—The religious ideas of the Melanesians are vague and confused. Thus, on some of the islands they believe in a power which has created and governs all things. Others worship the sun, while the Tanncese and the New Caledonians seem to have no religion whatever. Besides this, every individual has his own guardian spirit. The Polynesians believe in a number of high gods, by whom the universe has been created, and who, although with some diversity, are worshiped throughout all Oceanica. Besides these high gods the Polynesians worship an immense host of inferior deities, of elementary genii, fairies and giants. There is, besides, a third class of deities, consisting of apotheoses of human beings. The Tabu, too, forms part of the religious ideas of the Polynesians. In Micronesia religion is based on the belief in an invisible supreme being, and, in addition thereto, sometimes on the belief in invisible intermediary beings.


—In regard to social relations Melanesia is also very backward. The population of each island is divided into many tribes, which, as a rule, are enemies of one another. The tribes have each a chief, for the most part, however, without authority; and they are classed by villages into numerous small subdivisions, with a common ruler on important occasions. In Polynesia, however, there are two estates to be distinguished: the nobles, who are related to the gods, and the common people, who are of this earth only and without soul. Between these two estates, that of the landed proprietors, in many instances, has assumed the intermediate position of a third estate; thus in some places, for instance in Tahiti, the high nobility merely consists of the king, the king's family, and their nearest relatives. They also have generally a kind of feudal system, in which one king or superior chief rules over several subordinate chiefs, who derive their landed property from him, and who in turn owe him service in case of war. A similar feudal system is in existence in Micronesia, but there the estates are divided into the nobility, the semi-nobility and the common people. Even as far as industry and skill are concerned, the Melanesians rank below the Polynesians. They pursue fishing and to a limited extent agriculture. Some of the groups of islands have no connection whatever with Europe. Only in the New Hebrides and the Loyalty islands did the sandalwood commodity give rise to an active traffic, since European vessels transported the wood from these islands to Asia. For centuries, however, an active trade has been carried on between the inhabitants of the western and north-western coasts of New Guinea and those of the Moluccas. New Caledonia, it is true, has been brought into connection with Europe in consequence of its occupation by the French; but that intercourse is inconsiderable. In Polynesia agriculture is highly developed. In building houses and boats, as well as in manufacturing bast-cloth (which is frequently very beautiful), weapons and tools, the Polynesians display great skill. The trade in sandalwood, pearls, cocoa oil, and the catching of trepangs and whales, ever since the end of the eighteenth century, attracted many European ships to these waters and gave rise to an active intercourse with the inhabitants of these islands.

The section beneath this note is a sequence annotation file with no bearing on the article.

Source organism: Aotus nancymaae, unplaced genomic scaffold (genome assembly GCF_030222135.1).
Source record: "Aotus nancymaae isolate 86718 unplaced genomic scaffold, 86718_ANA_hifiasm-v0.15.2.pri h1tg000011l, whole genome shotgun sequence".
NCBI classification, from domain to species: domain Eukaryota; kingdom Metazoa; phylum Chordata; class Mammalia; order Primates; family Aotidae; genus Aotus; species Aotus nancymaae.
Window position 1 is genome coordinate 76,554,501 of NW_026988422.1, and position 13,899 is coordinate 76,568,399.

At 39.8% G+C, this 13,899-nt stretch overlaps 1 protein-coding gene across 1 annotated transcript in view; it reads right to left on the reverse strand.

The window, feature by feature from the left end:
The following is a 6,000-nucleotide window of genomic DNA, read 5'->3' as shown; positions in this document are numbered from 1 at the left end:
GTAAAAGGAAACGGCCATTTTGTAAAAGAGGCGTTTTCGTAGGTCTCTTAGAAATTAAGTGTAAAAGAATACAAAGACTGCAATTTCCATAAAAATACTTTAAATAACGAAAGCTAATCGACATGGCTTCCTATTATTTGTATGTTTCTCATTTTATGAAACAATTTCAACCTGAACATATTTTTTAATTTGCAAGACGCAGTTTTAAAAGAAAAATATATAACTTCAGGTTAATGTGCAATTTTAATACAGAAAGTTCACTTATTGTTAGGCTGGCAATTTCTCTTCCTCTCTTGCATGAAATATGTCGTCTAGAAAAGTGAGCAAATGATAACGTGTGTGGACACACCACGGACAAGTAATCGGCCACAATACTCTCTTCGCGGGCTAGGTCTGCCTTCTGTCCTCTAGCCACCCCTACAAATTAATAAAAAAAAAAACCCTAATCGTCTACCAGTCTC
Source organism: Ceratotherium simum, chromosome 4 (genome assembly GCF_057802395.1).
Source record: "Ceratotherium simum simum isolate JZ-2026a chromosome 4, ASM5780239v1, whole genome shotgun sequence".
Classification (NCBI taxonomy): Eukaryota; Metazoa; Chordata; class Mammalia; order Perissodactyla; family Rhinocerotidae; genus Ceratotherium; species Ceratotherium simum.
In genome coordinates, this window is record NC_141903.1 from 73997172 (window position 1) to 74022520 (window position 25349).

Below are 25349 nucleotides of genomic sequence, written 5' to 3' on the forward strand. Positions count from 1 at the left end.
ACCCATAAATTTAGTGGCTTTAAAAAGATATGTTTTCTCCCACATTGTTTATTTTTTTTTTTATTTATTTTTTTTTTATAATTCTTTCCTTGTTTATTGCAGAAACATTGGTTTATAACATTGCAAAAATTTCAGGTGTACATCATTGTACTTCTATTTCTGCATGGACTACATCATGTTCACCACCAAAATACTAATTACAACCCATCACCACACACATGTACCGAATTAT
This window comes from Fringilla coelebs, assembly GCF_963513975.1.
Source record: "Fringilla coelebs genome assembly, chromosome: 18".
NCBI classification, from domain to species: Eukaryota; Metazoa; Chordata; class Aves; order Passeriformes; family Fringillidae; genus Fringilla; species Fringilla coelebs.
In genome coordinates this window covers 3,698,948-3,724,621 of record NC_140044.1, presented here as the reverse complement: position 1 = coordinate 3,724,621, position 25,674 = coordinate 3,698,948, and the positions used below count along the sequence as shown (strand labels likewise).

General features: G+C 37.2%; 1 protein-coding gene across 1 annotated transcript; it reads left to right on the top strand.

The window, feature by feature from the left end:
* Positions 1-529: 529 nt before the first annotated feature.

—In Micronesia, too, agriculture thrives, as far as the condition of the soil is favorable. With their skillfully constructed boats the natives make extensive voyages for trading purposes; they export the products which they manufacture in large quantities, as, for instance, boats, pandang mats, ropes and twine of cocoanut fibre, weapons of cocoawood, implements made of the wood of the bread-fruit tree, cloth, baskets, sails, and, above all, hammocks, which are very much in demand. Ever since the white element established itself on the islands a marked decrease of the native population has been noticeable. On the Hawaiian group and in Melanesia the population has decreased to about one-fifth since the days of Cook. In Micronesia, too, the contact with white men, chiefly in consequence of destructive diseases, such as small-pox and syphilis, having been brought into the country, has had the same effect.


—II. AUSTRALIA. In former times and in a wider sense, under the name of Australia was comprised the extensive group of islands in the Pacific ocean scattered between the coasts of Asia and the Indian ocean, and the coast of America. In a narrower sense the name Australia is used today to designate the insular continent, the Australian continent (formerly called New Holland), while the other islands and groups of islands belonging thereto are known by the collective name Oceanica. The Australian continent, in the south-eastern part of the Indian archipelago, is situated entirely on the eastern hemisphere.